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During these last hot days of summer, I’m still looking for easy and economical recipes that don’t heat up the house. This brat recipe fits the bill! While not a traditional German bratwurst, it’s a great alternative and goes together quickly. Plus, with meat prices what they are, this is a fabulous way to stretch a pound of ground meat.

Because these are freshly made and quick-cooked brats, there’s a long list of exotic spices or casings to choose from. In fact, this brat recipe isn’t even really a recipe! It’s a method for creating a dish unique to you. Methods and formulas are one of my favorite ways to keep my food expenses low. I’m able to use ingredients abundant to me, instead of having to run to the store for a special ingredient. This brat recipe gives you a basic formula to follow, which you can then personalize with what you have on hand.


Easy & Economical Homemade Brat Recipe


Meat: Any ground or minced meat: beef, pork, lamb, wild game (our most common meat), chicken, turkey, or you can even use a combination of meats.

Don’t have any ground meat? Many times I mince stew cuts of wild game in the food processor to make my own “quick” grind. I use the pulse feature to get to the stage that I want. Just don’t over pulse. You want to keep a little texture to the mixture.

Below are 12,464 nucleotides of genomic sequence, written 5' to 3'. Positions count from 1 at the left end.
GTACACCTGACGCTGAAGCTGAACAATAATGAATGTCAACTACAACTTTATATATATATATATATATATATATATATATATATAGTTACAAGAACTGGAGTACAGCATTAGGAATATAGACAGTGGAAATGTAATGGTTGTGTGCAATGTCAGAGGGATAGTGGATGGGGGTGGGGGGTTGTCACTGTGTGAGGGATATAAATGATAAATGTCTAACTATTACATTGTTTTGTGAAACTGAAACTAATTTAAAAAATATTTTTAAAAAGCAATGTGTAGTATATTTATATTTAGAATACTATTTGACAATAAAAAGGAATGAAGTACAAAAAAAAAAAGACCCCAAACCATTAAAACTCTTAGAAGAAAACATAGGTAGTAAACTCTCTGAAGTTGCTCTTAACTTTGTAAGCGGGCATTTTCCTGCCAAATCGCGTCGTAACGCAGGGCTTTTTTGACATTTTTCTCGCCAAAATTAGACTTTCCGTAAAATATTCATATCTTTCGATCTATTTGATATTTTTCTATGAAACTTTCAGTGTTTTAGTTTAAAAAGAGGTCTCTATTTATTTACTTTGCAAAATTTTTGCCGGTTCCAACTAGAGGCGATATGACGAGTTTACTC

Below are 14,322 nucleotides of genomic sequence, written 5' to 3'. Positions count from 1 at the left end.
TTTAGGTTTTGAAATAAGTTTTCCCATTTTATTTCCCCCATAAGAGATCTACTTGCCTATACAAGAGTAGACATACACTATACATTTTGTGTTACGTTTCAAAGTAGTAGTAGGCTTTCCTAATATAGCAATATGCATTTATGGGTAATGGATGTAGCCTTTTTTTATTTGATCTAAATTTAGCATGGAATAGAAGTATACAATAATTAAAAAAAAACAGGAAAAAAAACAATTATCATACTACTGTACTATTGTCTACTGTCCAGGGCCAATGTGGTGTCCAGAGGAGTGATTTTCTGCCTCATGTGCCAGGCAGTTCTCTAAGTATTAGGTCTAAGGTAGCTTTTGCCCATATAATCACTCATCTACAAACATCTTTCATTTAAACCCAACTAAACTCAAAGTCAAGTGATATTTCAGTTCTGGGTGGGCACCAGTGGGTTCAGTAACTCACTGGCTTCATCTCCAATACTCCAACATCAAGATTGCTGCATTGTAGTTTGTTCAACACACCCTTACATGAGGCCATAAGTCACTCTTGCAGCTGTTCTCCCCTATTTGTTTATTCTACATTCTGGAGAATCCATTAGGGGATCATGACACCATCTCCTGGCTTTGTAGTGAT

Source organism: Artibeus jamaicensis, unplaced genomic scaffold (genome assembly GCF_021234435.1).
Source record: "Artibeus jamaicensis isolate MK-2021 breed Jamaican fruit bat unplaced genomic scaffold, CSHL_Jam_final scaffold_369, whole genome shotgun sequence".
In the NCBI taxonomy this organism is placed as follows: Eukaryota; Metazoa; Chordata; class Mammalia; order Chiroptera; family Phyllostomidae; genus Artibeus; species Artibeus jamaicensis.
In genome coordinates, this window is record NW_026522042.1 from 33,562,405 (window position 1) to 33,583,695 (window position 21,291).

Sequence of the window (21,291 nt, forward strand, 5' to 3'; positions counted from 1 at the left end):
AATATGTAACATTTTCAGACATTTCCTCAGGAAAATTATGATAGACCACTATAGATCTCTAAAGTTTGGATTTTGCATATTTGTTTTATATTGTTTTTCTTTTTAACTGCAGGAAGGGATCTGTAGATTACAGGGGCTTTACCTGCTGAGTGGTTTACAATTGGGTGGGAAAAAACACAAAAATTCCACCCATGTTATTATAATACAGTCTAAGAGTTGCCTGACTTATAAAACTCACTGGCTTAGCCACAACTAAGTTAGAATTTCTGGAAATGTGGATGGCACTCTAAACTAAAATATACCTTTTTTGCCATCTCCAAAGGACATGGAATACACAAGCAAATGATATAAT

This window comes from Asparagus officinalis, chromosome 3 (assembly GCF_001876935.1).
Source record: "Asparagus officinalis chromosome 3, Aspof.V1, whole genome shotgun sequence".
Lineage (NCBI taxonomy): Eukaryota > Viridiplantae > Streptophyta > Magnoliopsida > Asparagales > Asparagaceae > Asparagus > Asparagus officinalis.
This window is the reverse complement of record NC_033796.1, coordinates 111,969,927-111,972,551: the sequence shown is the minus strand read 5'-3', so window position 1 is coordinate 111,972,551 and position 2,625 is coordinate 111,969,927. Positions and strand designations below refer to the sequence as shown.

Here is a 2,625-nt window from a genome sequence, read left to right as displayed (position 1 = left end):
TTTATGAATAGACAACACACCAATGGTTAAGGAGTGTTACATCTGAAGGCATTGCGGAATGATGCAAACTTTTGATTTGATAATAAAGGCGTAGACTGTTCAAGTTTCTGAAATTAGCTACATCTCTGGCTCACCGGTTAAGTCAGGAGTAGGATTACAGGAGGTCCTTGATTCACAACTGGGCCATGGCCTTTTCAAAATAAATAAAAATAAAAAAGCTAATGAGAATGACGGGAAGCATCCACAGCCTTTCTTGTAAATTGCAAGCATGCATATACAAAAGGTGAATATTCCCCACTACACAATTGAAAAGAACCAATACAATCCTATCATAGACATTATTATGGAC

Grain: This is the magic of the recipe! Adding a grain stretches the meat and makes the end product oh-so-tender. Some grains you can use are:

  • Leftover oatmeal, rice, cornmeal mush, or any other cooked grain.
  • Soaked, uncooked grains (put to soak early in the day: 1 cup grain, 1 tablespoon acidic medium [learn more about soaking grains and why here], and 1 cup water). Note: small grains like oatmeal can be added uncooked. If using rice, wheat, barley, or other larger grain, it’s best to cook them in advance and allow them to cool.
  • ½ cup flour (sprouted is best for reduced phytic acid, but unsprouted works well too).
  • Sprouted grains. If a hard grain, like wheat, lightly steam and allow to cool. Softer grains, like quinoa, can be added raw.
  • 1 cup fully hydrated sourdough starter (this makes a very tender brat, but also very fragile—handle with care during the forming and cooking stage.
  • Your favorite bread or cornbread, cut into chunks and then moistened with a little milk to equal 1 cup.

Produce: Finely minced onion is a must! Also delicious (and a great way to stretch the meat) are grated carrot, grated potato, finely minced celery and/or finely shredded cabbage.

Fruit can also be an interesting addition. You can use dried fruits or fresh fruits finely minced. If the fresh fruit is wet, drain it for about half an hour in a colander and consider tossing it in flour. This helps keep the moisture manageable and the fruit separated.

Keep your produce addition to around 1 cup total. Feel free to mix and match!